Quote of the Day: Bombs for Peace

From Matt Steinglass, commenting on President Obama's offer to sell Israel F-35 fighter jets in return for a 3-month settlement freeze in the West Bank:

Paying for peace negotiations in fighter planes is a bit like paying for carbon offsets in Hummers.

Voltaire would have been proud.

Banking on GM

The LA Times reports on this year's big coming out party on Wall Street:

General Motors Co. is set to reemerge as a public company this week in one of the year's hottest initial public stock offerings, but many American taxpayers who helped rescue the company won't be going along for the ride.

That's because most Americans won't have access to the new shares of the Detroit automaker....Some experts said an opportunity to reward average Americans is being wasted, even though the Treasury Department said two months ago that individuals would have "ample opportunity" to participate in the IPO. "Wall Street thumbed its nose at" individual investors, said David Menlow, president of research firm Ipofinancial.com. "We continue to help Wall Street out, and Wall Street seldom feels the need to say thank you."

I guess being a zillionaire investment banker means never having to say you're sorry.

Generally speaking, of course, this is no surprise. Retail investors almost never get a piece of the action in hot IPO deals. That's reserved for other bankers, rich clients, and friends and family. U.S. taxpayers might properly consider themselves "family" in this case, but Wall Street very decidedly doesn't.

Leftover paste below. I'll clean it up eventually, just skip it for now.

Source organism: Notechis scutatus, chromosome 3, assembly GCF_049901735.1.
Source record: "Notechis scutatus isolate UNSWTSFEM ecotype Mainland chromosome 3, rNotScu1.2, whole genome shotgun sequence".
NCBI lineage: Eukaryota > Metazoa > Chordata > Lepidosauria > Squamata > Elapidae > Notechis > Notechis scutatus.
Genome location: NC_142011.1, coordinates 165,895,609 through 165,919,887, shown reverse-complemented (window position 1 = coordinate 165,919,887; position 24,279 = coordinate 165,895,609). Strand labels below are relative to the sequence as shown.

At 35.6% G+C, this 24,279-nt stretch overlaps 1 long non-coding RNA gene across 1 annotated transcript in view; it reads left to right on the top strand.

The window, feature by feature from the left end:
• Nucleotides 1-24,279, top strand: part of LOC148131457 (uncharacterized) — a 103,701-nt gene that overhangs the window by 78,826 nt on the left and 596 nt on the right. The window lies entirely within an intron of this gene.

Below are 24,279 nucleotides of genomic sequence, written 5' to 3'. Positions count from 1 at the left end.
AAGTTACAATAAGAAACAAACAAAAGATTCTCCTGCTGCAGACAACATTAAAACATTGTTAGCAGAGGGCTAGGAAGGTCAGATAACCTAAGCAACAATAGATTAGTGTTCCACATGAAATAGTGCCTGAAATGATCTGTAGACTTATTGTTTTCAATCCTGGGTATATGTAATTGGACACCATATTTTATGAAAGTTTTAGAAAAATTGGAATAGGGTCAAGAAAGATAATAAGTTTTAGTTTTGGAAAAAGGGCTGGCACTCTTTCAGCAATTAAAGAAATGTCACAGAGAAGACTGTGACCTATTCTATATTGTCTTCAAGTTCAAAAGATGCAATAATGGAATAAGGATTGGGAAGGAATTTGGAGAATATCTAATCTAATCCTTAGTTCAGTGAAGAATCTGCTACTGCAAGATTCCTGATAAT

Personally, I probably wouldn't recommend that retail investors get involved in a deal like this. But who cares what I recommend? The Obama administration should show a bit more common sense here. Taxpayers paid for the GM bailout, and if taxpayers want to gamble a bit of their pin money on GM's recovery then they probably ought to have first crack at it, not the Wall Street titans for whom this is just another few blips on their computer screen. Obama has been almost obsessive about demonstrating that the government isn't controlling the companies it bailed out, but for this he should have made an exception. The little guys should have come first.

Ben Bernanke's Secret Code

Over at The Corner, J.D. Foster examines the Fed's rationale for its quantitative easing program and finds it so inexplicable that he concludes it's nothing more than a pretext for their real reason — a reason so incendiary that Ben Bernanke dare not speak its name. Ladies and gentlemen, here it is:

What Bernanke is silently worried about is the possibility that Congress will allow all the 2001 and 2003 tax relief to expire at the end of the year, or that Congress will allow those provisions most important to the economy to expire — e.g., the lower tax rates on small businesses and the lower rates on capital gains and dividends. Slamming a sputtering economy with a major tax hike threatens to induce another recession, and with inflation already near zero, the possibility of deflation becomes very real. But Bernanke can’t or won’t say so.

Foster's incredulity is based on an op-ed in which Bernanke explains why the Fed embarked on its QE program. In it, Bernanke says he's worried about deflation, but also says that growth next year will probably be about average. But deflation can't possibly be a worry if the economy is growing normally, so he must be hiding the real reason for QE2.

Perhaps. But let's take a look at what Bernanke actually said in the op-ed Foster links to: